What does the future hold for music streaming?

Music streaming has changed the industry and pushed revenues higher than in over a decade, so what comes next?

This is what has been pondered upon by experts in recent months following a phenomenal decade that has seen streaming overtake listening habits around the world. With 80% of recorded music revenues in the US coming from streaming last year, what does the future hold for this massive industry?

Analysts have been discussing what the future will bring and what they want to see happen in music streaming at various MIDEM conferences in the past year. Let’s take a look at some of their biggest points.

Marie-Anne Robert, global head of Artist Development at Believe Digital, reckons music is becoming refocused on consumers rather than artists. She says that streaming services are more positioned to appeal to their listeners whilst traditional label services are more for the artist.

Robert said: “Streamers’ mission is to provide the best service to consumers, so when streamers get close to artists, it’s to leverage them as marketing tools to get closer to consumers.” This isn’t a negative for artists, we are seeing loads of artists who are hitting major success thanks to streaming platform’s efforts to provide listeners with new music to listen to.

Playlists have become an incredible promotional tool where inclusion on a top playlist by a curator on Spotify can break an artist on a global stage. Using their personalisation, curation and machine-learning algorithms they are able to push artists to more people and please listeners by providing them music tuned to their tastes.

Scott Ryan, Vice President of music at Gracenote, sees the need to clean up metadata in the future of music streaming services. For example, simple issues like bands with the same names being lumped together on streaming services. A solution to tidy this up won’t be simple but will help to smooth out the experience.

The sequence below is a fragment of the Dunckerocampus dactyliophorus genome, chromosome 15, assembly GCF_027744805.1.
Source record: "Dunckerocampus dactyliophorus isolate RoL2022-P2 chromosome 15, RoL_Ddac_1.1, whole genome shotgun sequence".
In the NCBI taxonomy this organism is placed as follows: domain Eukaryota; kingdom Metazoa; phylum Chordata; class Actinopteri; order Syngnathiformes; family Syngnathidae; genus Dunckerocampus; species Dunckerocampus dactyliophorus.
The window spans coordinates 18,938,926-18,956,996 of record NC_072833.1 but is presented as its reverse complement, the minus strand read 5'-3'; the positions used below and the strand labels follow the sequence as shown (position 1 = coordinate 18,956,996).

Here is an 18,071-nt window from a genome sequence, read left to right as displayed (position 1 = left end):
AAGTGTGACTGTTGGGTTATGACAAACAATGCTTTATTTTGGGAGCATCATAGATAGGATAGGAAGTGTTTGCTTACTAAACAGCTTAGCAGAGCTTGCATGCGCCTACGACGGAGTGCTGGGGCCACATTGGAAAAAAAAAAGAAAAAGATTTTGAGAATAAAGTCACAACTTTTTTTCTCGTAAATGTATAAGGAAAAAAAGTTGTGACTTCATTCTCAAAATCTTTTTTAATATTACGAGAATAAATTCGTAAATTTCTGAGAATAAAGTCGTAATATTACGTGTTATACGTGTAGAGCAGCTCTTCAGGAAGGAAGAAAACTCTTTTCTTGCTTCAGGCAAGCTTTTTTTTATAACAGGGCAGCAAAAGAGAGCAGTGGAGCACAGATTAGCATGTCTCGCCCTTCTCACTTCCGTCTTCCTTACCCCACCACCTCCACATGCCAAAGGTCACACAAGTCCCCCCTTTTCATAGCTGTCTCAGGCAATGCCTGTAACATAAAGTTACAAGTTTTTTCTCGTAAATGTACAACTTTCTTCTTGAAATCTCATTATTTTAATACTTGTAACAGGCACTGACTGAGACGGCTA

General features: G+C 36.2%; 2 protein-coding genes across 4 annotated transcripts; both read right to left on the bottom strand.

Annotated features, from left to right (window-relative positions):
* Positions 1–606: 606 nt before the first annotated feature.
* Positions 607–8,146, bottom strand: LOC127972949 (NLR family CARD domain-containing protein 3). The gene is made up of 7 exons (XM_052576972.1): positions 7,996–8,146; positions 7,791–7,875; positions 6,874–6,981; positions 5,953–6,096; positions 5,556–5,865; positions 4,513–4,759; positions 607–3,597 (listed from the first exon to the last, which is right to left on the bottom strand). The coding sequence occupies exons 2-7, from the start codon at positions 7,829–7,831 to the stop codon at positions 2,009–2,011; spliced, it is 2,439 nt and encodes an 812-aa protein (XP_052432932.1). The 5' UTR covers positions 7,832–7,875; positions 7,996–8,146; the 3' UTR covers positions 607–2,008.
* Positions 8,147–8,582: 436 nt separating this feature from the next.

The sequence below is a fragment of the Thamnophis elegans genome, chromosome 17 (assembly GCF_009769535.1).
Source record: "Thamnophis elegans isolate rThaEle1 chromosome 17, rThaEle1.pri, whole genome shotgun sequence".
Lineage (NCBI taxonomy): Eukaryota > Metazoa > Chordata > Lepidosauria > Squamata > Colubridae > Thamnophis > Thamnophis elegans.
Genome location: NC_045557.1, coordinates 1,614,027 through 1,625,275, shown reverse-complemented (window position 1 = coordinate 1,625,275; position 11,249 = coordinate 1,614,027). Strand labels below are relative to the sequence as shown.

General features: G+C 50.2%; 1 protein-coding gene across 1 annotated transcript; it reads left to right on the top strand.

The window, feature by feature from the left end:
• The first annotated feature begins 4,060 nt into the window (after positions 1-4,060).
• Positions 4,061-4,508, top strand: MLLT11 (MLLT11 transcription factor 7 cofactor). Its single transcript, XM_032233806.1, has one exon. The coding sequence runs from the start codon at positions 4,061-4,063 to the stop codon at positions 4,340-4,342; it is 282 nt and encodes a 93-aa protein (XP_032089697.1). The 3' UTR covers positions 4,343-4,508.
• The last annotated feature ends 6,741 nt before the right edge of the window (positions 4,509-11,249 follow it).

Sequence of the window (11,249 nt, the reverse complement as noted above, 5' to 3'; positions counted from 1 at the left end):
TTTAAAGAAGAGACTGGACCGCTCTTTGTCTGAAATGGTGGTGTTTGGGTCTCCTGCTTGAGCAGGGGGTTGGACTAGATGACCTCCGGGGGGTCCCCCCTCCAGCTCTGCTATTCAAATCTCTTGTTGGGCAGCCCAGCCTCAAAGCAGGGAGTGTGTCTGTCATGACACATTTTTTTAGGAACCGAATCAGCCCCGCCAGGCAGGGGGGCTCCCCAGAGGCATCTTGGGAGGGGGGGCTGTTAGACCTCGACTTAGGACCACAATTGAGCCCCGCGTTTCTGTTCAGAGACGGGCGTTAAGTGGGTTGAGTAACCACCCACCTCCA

Ryan said: “It’s the need for clean data. The need for context. There’s something like 40 bands called Exile, so how do I know which is the right one? It’s only created that many more opportunities for confusion.”

A big one is the question of how to make streaming services more social. Sure, we can sure our favourite tunes on Messenger or add a song to our Instagram Stories, but what about in-built social features on music streaming services?

Music streaming platforms have hundreds of millions users every day accessing their apps and websites. Bill Patrizio reckons that some way for artists and listeners to communicate with each other and share news or announcements.

Bill Patrizio, the President and CEO at Rhapsody International/Napster, says: “I see the artist community wanting desperately to create this fandom and this intimacy with fans… So if the DSPs could find a way to be more social, and foster these connections…”

It’s been a phenomenal year for platforms with growth and innovation like never before. What do you think the next decade of music streaming will contain?

Head of Social Media and Marketing, RouteNote

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